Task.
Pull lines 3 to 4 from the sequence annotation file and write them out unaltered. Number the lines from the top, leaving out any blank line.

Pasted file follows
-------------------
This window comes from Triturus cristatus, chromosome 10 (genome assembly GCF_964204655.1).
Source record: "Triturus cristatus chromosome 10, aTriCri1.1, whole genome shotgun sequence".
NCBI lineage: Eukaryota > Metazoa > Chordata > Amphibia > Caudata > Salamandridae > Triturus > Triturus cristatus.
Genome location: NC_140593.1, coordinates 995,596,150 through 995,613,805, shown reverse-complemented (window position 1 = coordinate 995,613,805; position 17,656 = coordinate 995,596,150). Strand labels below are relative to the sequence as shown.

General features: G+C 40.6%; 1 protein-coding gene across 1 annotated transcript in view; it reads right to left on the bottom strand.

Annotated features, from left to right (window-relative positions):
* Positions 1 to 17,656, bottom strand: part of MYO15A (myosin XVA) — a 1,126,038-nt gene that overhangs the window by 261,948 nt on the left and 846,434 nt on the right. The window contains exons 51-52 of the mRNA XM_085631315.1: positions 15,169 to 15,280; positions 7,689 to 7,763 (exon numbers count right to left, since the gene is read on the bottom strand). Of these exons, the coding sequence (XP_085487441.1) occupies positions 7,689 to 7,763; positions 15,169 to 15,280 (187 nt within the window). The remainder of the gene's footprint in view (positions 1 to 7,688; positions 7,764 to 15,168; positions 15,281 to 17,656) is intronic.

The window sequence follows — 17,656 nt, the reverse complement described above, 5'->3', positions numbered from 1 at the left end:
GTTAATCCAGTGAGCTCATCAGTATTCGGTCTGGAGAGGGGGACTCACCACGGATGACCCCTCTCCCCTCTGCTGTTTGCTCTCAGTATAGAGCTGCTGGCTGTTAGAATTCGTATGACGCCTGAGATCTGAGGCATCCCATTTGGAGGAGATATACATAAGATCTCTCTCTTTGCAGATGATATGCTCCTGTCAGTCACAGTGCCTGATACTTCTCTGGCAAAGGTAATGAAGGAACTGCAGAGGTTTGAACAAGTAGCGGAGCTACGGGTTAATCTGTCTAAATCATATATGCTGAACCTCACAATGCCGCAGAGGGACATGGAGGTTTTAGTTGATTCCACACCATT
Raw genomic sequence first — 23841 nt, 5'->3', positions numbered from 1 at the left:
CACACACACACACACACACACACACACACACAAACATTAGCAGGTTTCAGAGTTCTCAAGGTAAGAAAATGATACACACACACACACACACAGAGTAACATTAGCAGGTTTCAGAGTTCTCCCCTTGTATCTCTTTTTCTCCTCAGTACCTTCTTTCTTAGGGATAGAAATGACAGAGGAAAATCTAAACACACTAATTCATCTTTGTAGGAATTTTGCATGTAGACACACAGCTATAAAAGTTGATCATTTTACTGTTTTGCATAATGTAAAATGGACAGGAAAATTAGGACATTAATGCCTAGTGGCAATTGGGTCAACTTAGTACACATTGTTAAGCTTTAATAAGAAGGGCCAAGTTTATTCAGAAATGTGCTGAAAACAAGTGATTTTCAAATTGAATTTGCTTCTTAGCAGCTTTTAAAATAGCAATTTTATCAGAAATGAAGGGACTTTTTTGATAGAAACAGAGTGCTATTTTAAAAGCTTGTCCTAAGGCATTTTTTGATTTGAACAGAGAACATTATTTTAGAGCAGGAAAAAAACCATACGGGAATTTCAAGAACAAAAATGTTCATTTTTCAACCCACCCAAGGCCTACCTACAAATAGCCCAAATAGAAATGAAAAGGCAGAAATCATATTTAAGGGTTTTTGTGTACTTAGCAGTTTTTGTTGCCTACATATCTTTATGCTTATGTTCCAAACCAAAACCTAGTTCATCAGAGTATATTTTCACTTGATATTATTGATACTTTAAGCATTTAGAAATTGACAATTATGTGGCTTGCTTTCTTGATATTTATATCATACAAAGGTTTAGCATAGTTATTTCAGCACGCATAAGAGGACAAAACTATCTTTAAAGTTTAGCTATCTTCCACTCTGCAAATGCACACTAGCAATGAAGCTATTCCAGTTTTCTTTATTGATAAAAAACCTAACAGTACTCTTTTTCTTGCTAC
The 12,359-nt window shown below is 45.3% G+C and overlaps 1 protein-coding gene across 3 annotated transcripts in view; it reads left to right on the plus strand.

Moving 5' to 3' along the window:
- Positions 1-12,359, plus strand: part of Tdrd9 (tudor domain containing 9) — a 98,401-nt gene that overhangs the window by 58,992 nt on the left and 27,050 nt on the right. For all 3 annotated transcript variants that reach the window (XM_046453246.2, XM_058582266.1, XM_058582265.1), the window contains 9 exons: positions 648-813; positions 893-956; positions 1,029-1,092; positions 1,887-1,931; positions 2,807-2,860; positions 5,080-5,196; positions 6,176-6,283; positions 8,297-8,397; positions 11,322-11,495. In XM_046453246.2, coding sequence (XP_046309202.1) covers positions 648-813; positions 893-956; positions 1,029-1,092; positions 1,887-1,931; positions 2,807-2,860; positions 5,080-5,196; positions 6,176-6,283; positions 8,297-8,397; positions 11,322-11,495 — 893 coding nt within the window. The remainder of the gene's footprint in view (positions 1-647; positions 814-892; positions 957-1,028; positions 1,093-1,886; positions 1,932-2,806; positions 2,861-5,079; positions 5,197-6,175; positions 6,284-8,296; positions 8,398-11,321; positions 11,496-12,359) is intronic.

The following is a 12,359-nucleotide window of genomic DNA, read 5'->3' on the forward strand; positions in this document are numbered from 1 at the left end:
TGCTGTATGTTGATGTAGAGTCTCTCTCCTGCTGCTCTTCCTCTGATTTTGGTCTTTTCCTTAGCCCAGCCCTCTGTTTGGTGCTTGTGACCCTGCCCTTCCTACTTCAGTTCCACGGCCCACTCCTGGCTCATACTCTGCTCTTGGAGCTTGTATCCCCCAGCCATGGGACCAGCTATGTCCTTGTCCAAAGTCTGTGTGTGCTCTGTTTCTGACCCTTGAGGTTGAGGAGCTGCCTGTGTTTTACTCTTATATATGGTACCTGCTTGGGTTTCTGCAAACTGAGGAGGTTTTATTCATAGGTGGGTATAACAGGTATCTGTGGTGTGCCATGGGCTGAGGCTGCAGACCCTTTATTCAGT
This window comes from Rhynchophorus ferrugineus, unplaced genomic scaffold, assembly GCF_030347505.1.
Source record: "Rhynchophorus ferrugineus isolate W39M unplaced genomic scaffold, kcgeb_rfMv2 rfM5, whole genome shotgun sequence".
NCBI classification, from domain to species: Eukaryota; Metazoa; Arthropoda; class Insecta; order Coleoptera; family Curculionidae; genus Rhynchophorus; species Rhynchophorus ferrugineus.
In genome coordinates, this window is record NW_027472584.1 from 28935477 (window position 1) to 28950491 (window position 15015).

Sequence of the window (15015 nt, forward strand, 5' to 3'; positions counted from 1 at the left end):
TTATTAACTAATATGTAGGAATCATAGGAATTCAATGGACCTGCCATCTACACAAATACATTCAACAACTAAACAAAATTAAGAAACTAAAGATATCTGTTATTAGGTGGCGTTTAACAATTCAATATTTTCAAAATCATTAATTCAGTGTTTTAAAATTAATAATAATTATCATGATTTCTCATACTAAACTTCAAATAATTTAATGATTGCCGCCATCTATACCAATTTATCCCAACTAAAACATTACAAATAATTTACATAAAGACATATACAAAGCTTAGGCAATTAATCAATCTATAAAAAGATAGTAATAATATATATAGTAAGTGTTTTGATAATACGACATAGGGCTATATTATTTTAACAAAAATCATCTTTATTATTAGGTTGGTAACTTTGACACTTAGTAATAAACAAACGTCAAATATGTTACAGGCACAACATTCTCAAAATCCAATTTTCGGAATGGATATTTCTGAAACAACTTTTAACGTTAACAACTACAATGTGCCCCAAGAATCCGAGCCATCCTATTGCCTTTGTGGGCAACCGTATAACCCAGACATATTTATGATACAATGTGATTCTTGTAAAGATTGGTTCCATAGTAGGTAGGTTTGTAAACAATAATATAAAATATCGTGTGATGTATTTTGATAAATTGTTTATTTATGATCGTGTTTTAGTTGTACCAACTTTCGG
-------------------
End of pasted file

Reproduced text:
NCBI lineage: Eukaryota > Metazoa > Chordata > Amphibia > Caudata > Salamandridae > Triturus > Triturus cristatus.
Genome location: NC_140593.1, coordinates 995,596,150 through 995,613,805, shown reverse-complemented (window position 1 = coordinate 995,613,805; position 17,656 = coordinate 995,596,150). Strand labels below are relative to the sequence as shown.